that the word 'anything' refers to substances accumulated by thedefendant
and brought by him to his property and not naturally occurring substances.
The Courts usually use a fact based test in determining the 'dangerous
thing' to form an analysis as to whether the thing is likely to cause danger
or mischief if it escaped into the land's surroundings. There are three
categories of strict liability which include animals both owned or
possessed, Abnormally Dangerous Activities and Product liability.
Things like explosives, noxious fumes, electricity, flag poles etc are some
examples considered to be dangerous things. The Cambridge Water v.
Eastern Counties Leather 8 established a determinant test wherein the
plaintiff is required to prove that the damage and harm was foreseeable by
- Unnatural Land use
The rule of strict liability will apply if the defendant collects and
operates any substance likely to cause mischief if it escapes. The storage
of large quantities of dangerous materials, the casual way of its
maintenance and the character of the neighbourhood are characters that go
into circumstantial evidence depending on which liability maybe owed.
The mere evidence of a 'dangerous thing' is not enough to prove the
defendant is liable, that substance must escape from the premises of the
defendant to another's and inflict ultrahazardous harm to the victim. The
word 'escape' denotes to signify an escape from the place the defendant had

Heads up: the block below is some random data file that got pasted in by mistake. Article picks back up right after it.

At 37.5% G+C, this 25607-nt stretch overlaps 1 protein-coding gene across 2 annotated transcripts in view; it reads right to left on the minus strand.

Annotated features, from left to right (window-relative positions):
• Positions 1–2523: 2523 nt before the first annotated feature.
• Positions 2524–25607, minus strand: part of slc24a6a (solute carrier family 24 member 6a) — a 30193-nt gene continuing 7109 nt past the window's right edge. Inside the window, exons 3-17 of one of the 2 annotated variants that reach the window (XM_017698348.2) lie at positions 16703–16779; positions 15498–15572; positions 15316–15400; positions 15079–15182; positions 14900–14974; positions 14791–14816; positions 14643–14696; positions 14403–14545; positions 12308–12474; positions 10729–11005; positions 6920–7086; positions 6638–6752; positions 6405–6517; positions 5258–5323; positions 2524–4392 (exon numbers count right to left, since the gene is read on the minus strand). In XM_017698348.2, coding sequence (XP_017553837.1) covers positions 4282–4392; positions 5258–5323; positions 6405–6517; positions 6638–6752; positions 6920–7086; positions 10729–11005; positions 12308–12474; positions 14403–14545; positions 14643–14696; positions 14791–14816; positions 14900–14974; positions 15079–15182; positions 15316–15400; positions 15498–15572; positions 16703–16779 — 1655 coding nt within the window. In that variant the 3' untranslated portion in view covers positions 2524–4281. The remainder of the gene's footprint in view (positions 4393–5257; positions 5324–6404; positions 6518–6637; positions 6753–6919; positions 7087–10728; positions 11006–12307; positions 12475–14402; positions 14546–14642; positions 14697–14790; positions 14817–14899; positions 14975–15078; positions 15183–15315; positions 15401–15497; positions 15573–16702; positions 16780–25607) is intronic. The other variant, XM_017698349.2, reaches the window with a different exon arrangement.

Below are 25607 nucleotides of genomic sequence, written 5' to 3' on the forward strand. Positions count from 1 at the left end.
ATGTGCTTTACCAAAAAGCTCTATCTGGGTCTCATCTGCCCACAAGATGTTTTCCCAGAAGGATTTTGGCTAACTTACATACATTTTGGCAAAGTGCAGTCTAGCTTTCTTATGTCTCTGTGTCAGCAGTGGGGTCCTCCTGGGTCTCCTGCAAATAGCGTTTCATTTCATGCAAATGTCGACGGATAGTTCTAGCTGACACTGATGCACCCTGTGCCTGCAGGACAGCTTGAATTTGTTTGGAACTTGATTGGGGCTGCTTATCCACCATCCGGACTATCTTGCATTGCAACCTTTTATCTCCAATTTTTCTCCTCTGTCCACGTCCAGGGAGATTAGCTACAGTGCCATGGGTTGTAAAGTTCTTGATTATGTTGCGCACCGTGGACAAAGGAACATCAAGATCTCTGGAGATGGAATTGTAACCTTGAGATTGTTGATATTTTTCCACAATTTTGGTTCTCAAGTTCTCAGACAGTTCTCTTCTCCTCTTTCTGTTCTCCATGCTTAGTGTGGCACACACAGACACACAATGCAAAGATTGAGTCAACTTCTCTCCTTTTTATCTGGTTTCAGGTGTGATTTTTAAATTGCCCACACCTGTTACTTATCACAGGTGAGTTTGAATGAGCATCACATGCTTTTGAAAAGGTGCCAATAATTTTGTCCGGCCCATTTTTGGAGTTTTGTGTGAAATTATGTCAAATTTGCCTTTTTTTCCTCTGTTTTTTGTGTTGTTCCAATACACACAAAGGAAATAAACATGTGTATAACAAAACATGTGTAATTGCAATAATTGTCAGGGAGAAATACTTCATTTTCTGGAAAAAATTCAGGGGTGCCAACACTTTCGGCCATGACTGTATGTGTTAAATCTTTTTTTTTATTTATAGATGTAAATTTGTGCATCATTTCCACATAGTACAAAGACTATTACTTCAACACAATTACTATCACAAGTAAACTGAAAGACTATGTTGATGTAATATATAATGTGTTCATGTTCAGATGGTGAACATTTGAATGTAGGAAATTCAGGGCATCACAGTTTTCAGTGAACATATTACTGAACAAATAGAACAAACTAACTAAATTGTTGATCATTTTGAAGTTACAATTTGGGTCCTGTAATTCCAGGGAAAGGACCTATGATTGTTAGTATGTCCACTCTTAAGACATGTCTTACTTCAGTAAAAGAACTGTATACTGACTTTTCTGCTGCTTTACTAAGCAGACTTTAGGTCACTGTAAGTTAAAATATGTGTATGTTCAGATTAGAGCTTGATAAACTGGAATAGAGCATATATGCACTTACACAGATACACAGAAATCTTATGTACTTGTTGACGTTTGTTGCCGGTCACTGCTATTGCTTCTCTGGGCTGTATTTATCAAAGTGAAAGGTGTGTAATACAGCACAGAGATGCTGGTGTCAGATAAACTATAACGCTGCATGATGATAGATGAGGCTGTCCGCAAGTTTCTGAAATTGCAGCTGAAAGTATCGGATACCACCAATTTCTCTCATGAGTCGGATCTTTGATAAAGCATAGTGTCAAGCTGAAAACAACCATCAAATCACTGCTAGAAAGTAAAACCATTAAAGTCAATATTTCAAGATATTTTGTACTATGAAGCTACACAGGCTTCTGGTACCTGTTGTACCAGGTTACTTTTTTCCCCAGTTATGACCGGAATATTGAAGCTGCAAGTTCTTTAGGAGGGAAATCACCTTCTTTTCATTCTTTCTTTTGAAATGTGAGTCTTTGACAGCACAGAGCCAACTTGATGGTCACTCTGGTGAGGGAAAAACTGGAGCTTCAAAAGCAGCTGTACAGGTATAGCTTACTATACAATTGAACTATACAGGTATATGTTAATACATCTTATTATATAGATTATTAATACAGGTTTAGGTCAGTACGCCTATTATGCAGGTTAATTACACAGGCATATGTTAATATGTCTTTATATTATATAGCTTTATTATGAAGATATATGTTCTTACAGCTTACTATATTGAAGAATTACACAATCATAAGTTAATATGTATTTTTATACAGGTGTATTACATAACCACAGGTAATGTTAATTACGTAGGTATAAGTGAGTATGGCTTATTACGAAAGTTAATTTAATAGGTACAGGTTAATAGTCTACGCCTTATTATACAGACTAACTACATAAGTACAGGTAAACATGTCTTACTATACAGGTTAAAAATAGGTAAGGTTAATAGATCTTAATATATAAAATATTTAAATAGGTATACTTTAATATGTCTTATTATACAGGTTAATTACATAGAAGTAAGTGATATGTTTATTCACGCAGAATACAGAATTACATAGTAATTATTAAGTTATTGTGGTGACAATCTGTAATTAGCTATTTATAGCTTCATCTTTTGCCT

control or occupation to a place that is outside his control or occupation.
Defences Under Strict Liability Rule
- Claimant's default
The defendant cannot be held liable due to damage caused to the plaintiff as
a result ofthe latter's own default. In fact, in Rylands v. Fletcher itself
it was suggested that there would be no liability under the rule if the
escape was due to the plaintiff's fault. In Ponting v. Noakes a horse owned
by the claimant wandered into the defendant's land and partook leaves of a
poisonous tree. The court held that the plaintiff was denied the benefit of
the strict liability rule as the horse intruded into the defendant's
- Volenti Non Fit Injuria
Where the claimant has impliedly or expressly consented with the defendant to
bear the burden of the harmful situation together, the defendant cannot be held
liable for the escape in substance and resulted harm, unless the plaintiff
succeeds to prove lack of due care or negligence on the defendant's part. As in
the case of, Dunne v. North West Gas Board the plaintiffs brought an action
against the Gas Board after the gas had escaped from a rupture in the water main
leading to five casualties. The defendant was not held liable as it was a
consented act and the Gas Board had not accumulated the substance for its own
- Vis Major
Vis Major or the Act of God is considered as an event free from human